Thinking Through True UX

By Whitney Blessington | January 25th, 2013

Strategic Design | User Experience

I’ve been just as guilty as anyone of this in the past, but businesses have a tendency to really overcomplicate things for themselves without knowing it. At some level, the over-complication just comes with the territory, and I get that, but it in hindsight, it really isn’t necessary.

At it’s core – User Experience (UX) – has a pretty self-explanatory definition. Many companies just think of it as making something “usable.” We think of it as an opportunity to make something “special.” Wait, let me rephrase that, so I don’t sound really pompous or cocky. What I mean is, each project – small or large and complex – is truly an opportunity to create something special.

I know it sounds “idealist,” but if you’re going to do it, why not take the time to truly do it well? And by “take the time,” I really just mean carve out at least a few hours of “thinking.”

Many strategists get snickered at for taking time to think through things, especially when it’s on the client’s dime. And, honestly, rightfully so. However, it’s so easy to get caught up in features, design or coding before the true thinking has taken place.

Now, don’t get me wrong, I’m the first to get thoroughly annoyed by “analysis paralysis,” but true UX isn’t that. True UX is looking at a project from all angles:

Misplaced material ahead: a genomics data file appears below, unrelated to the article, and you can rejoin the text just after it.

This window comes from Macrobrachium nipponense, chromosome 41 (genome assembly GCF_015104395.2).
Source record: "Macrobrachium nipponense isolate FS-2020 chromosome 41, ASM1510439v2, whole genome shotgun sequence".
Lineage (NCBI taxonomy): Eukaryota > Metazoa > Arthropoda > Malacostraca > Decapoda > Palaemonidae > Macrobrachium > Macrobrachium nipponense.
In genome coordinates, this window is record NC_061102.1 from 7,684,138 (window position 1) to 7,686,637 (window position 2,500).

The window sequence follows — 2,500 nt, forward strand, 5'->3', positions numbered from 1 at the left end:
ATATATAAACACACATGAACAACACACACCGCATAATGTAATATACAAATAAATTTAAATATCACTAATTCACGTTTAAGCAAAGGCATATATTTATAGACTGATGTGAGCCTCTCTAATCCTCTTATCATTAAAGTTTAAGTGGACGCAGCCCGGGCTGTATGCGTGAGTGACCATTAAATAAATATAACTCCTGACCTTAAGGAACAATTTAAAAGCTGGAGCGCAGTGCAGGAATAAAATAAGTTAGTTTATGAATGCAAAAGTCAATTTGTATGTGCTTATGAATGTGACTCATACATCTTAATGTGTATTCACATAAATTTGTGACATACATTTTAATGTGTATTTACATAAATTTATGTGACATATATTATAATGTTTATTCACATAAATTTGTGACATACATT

• Who are the target audiences and WHY will they use the site?
  • What are the business goals?
  • Creating efficiencies for internal staff
  • Generating leads
  • Generating awareness
  • Generating resources
  • Direct E-Commerce
  • Just having fun?

 

Okay, so the last one NEVER happens, but I had to throw it in there to make sure we don’t lose sight of the fact that these projects can and should have a “fun side.” If your team doesn’t love what they’re doing – get a new team – seriously… which is a perfect segue for me to introduce my inspiration behind this blog post – the Cabedge IA team.

Our group, Matthew Rogers, Brett Henley, Trevor Denton, Allen Willis, Courtenay Rogers, and many coders/consultants from Atiba Software, is extremely passionate about IA/UX and all the buzz words. No wait, we’re just passionate about doing things well. Well for the client’s audiences. Well for the client’s business and bottom line.

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This week we had the pleasure of working face-to-face with one of our most well-thought-of and respected team members and co-workers – Justin Davis of Madera Labs. Justin has worked with maybe many people reading this post, and he is freaking awesome. Being completely transparent, Justin, Matthew, Brett, Courtenay and I have all known each other for a few years, and worked together on several projects. Justin used to live in Franklin, TN and now resides in Tampa, FL. He runs his own phenomenal company – Madera Labs, that help companies discover and design innovative product and service experiences. Madera uses a human-centered approach to innovation, insight discovered from real customers to drive product and service ideation, and helps design those products and services to make sure exceptional experiences are delivered.

User Experience

In short, we have adopted the Madera model here at Cabedge. Justin is – make no mistake – part of our Cabedge UX team, and we are fortunate to have him. He’s a unique blend of a teacher and learner without meaning to be or coming across as if he knows more than you (although he likely does).